Sphenoid sinus

The sphenoid sinus is the most posterior paranasal sinus. It lies anteroinferior to the sella. It is important to look for the variable pneumatisation of this sinus and to report the relationship with neurovascular structures. The sinus is often divided by a central septum, and in this context some radiologists employ the term sphenoid hemisinus for each portion. 

Pneumatisation starts at around 2 year of age and it develops more slowly than the other paranasal sinuses.

  • location: the central body of the sphenoid bone anteroinferior to the sella turcica
  • blood supply: posterior ethmoidal and sphenopalatine arteries
  • innervation: posterior ethmoidal nerve and orbital branch of pterygopalatine fossa

The sphenoid sinuses are paired spaces formed within the body of the sphenoid bone, communicating with the roof of the nasal cavity via the spheno-ethmoidal recess in its anterior wall. The two sinuses are separated by a septum which may or may not be in the midline. 

A large sinus can show a number of ridges and depressions related to closely adjacent structures. These can include the pituitary gland, optic nerve and internal carotid artery.

  • conchal
  • lateral recess
  • presellar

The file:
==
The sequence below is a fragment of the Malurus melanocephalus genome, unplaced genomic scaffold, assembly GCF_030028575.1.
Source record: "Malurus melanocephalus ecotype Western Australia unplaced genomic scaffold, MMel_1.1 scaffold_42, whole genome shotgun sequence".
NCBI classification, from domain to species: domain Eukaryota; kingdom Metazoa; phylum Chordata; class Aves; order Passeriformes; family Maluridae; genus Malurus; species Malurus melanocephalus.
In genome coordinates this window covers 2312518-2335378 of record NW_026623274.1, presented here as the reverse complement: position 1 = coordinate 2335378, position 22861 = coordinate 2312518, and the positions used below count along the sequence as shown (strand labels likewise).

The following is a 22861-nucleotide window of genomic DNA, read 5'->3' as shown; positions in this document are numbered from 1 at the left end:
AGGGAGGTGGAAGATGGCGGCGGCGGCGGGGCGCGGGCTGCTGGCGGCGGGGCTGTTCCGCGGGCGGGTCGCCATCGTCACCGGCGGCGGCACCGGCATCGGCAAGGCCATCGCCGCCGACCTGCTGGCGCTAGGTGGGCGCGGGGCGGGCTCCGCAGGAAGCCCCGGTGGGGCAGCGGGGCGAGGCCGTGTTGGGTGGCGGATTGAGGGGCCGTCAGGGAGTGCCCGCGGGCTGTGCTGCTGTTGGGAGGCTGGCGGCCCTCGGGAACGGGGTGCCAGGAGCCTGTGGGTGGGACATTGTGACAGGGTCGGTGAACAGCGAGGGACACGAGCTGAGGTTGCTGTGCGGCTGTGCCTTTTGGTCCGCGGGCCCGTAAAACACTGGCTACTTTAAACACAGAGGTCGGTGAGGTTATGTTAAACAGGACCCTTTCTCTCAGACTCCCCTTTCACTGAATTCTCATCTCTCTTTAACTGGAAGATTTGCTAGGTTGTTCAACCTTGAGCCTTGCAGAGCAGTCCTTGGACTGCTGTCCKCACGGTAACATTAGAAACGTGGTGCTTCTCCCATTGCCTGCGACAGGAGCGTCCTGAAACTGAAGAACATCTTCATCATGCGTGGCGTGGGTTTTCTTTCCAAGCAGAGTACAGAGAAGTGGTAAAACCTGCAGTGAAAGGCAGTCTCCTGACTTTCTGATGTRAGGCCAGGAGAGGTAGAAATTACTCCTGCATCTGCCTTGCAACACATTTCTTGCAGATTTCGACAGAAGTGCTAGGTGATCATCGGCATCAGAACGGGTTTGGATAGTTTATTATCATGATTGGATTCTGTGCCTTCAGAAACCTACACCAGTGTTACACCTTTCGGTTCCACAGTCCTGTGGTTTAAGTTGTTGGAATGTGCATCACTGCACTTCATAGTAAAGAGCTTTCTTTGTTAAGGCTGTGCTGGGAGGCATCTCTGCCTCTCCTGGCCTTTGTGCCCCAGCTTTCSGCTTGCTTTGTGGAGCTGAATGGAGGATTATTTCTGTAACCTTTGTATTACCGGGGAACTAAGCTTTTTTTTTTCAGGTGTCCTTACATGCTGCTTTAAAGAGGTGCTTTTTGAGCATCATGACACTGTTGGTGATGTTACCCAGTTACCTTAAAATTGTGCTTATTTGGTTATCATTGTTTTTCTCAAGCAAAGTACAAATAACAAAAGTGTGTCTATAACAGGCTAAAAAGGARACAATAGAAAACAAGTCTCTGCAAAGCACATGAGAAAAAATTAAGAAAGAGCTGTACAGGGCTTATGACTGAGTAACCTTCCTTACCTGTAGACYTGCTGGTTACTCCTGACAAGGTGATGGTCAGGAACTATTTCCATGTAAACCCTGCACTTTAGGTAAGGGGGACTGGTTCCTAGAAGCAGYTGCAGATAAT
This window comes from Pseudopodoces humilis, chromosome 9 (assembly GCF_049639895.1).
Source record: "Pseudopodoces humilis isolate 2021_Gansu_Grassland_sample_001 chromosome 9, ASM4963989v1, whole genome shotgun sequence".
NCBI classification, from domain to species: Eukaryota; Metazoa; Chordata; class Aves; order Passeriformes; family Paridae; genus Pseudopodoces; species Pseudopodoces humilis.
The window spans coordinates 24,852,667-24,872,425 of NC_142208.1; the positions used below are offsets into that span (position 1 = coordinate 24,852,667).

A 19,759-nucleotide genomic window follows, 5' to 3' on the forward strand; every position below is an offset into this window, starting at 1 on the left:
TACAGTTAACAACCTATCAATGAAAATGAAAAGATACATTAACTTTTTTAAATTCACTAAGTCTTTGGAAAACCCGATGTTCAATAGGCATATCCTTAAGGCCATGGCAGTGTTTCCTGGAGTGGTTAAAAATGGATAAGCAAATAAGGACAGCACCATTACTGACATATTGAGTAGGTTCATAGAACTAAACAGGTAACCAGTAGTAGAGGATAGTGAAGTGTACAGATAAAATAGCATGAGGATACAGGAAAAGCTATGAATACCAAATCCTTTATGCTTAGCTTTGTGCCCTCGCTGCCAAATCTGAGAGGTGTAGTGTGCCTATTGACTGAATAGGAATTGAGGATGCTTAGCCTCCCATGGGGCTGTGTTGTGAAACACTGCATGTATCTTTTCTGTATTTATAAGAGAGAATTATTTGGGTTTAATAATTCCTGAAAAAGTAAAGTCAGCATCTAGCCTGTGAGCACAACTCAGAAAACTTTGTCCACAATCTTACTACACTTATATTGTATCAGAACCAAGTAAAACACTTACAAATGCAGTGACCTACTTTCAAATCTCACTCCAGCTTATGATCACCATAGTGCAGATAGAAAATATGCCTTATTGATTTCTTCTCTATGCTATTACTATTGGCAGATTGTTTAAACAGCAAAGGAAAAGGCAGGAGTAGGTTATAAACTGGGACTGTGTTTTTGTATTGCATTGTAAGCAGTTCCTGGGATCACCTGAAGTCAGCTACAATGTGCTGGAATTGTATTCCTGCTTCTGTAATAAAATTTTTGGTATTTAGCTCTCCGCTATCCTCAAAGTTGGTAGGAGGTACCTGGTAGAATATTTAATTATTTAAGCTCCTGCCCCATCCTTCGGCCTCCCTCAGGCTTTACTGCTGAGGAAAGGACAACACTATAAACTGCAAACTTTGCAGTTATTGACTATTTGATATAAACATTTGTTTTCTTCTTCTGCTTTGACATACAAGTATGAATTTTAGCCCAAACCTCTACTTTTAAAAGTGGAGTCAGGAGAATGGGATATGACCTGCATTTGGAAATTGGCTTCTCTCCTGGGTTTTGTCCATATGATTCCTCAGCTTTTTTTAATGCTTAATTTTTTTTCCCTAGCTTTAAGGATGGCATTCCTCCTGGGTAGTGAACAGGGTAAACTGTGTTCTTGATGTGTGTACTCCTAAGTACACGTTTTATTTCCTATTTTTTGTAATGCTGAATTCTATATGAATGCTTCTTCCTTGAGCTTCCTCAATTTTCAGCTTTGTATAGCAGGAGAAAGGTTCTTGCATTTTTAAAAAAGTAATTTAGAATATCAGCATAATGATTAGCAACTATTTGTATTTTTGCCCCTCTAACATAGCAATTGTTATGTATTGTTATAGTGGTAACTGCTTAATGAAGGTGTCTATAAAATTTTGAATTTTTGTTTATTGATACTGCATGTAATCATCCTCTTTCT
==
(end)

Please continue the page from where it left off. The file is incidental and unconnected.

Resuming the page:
• sellar (which can be incomplete or complete)

Lymph drainage occurs via afferent vessels leading into the retropharyngeal nodes

With respect to optic nerve relationship:

  • type 1: adjacent to sphenoid sinus
  • type 2: indenting the sinus
  • type 3: traversing the sinus
  • type 4: adjacent to posterior ethmoid sinus
Head and neck anatomy
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Article information

rID: 24668
System: Head & Neck
Section: Anatomy
Tags: cases, cases, refs
Synonyms or Alternate Spellings:
  • Sphenoid sinuses
  • Sphenoidal sinus
  • Sphenoidal sinuses

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Cases and figures

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    Figure 1: in green on annotated CT
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    Case 1: sphenoid sinus aplasia
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